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Canadians send more than 12 million tonnes of clothing and textiles into the waste stream every year – and that’s not a good look. As we shop, scroll, swipe, one-click-ship, like-to-buy and pre-order our way through life, it’s easy to forget that every single “new” purchase is part of the problem. Because, “What’s one more t-shirt?” Well, it takes 2,650 litres of water to make that shirt. “A new pair of jeans?” Add 6,800 litres more. Consumers are addicted to consumption without giving thought to the impact their apparel purchasing behaviours have on the planet.

This Policy Brief is the first in a Smart Prosperity Institute series on the circular economy and Canada. It is an introduction to the circular economy concepts and landscape, written for both government and business audiences. It provides a foundation in the key concepts of the circular economy (section 2), including a look at how these fit with the Clean Growth model that is the focus of present Canadian efforts to shift to

a more environmentally sustainable economy (Box 1, the topic for a future Brief in this series).

In March 2018 RCO co-hosted a workshop with Toronto to demonstrate how procurement links with the circular economy and waste reduction through engaging presentations and sector case studies, as well as other opportunities:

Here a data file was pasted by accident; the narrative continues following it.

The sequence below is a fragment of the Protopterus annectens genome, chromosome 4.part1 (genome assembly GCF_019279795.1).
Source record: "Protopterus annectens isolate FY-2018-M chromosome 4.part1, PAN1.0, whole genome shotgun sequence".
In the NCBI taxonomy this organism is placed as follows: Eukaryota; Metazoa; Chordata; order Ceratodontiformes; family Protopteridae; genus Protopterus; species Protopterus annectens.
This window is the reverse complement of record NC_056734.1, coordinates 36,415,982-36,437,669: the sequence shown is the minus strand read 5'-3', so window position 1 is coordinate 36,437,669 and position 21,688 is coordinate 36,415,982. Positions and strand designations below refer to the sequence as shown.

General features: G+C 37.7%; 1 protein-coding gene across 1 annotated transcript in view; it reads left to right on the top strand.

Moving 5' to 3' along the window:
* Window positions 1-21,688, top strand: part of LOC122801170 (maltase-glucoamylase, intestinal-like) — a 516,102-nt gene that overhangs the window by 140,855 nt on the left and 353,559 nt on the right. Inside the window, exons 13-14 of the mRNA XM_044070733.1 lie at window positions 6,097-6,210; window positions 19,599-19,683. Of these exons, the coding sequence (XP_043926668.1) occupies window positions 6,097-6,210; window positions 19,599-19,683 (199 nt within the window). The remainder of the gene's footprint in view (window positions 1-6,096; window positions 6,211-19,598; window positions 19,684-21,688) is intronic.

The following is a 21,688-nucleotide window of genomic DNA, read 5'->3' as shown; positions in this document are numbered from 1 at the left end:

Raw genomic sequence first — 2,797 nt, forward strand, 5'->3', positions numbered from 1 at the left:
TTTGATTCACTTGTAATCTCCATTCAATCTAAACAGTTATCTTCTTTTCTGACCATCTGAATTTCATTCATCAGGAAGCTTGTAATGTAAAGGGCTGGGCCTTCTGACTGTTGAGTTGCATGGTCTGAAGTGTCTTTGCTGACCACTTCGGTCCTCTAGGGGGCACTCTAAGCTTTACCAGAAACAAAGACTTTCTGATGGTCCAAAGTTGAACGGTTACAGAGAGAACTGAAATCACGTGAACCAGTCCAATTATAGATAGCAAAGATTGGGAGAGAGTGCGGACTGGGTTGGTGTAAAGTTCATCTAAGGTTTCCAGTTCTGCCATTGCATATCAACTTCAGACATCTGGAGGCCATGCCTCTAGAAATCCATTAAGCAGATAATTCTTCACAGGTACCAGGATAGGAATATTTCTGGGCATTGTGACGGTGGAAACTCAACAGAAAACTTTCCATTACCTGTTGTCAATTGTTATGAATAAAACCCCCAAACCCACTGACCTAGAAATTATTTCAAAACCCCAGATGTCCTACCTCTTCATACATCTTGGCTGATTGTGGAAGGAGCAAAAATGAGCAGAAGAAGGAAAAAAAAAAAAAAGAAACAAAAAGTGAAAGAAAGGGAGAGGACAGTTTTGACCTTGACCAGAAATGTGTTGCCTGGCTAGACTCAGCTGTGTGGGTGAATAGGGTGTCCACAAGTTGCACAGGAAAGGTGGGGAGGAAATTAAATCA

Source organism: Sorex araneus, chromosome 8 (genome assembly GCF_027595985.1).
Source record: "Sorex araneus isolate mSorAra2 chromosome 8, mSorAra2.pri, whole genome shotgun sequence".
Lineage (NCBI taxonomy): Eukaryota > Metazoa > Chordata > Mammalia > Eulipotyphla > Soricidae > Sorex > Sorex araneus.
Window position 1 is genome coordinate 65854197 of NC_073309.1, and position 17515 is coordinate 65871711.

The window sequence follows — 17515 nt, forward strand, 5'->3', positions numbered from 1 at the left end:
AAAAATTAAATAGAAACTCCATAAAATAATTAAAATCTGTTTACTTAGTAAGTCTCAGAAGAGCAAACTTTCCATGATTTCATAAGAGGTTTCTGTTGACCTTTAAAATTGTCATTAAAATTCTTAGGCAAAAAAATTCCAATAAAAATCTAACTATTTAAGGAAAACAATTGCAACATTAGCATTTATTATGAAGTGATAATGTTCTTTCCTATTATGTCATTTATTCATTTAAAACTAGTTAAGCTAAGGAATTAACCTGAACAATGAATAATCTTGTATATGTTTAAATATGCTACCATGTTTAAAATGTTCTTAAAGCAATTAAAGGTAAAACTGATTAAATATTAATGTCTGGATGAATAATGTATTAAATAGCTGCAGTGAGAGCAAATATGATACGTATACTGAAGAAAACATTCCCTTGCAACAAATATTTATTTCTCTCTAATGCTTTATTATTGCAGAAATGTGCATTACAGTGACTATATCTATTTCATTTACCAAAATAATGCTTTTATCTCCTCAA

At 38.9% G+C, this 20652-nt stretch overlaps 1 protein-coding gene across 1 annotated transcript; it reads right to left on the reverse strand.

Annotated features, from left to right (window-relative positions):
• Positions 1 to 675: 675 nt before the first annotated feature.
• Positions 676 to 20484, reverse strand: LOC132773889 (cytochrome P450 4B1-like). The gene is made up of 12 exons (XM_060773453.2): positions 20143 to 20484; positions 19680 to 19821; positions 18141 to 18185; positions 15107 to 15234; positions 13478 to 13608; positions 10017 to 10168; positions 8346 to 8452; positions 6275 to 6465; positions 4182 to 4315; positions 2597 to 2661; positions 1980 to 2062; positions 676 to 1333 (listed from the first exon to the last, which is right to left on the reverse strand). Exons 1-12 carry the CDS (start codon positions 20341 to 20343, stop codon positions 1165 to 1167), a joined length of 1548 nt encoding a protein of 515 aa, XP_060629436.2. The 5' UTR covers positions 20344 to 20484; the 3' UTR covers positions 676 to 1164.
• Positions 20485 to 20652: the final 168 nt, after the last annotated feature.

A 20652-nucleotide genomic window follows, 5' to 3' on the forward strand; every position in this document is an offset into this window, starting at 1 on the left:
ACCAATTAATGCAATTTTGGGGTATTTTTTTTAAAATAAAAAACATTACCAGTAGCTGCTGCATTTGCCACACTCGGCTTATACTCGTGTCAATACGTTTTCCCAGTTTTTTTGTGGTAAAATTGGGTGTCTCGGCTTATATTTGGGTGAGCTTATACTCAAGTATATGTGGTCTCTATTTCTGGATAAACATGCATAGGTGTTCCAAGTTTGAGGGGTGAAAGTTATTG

• variety of workshop exercises on procurement
  • examination of roadmaps that integrate circular economy principles into procurement
  • evidence of benefits and learn how to quantify them in economic, social, and environmental terms
  • how resource efficiency and circularity can be delivered in practic

Now is the most exhilarating time to be an innovator.

You might be questioning the health of our organisations, social systems, and business models. With good reason: companies are currently deeply rooted in a linear approach to growth - make, use, dispose.

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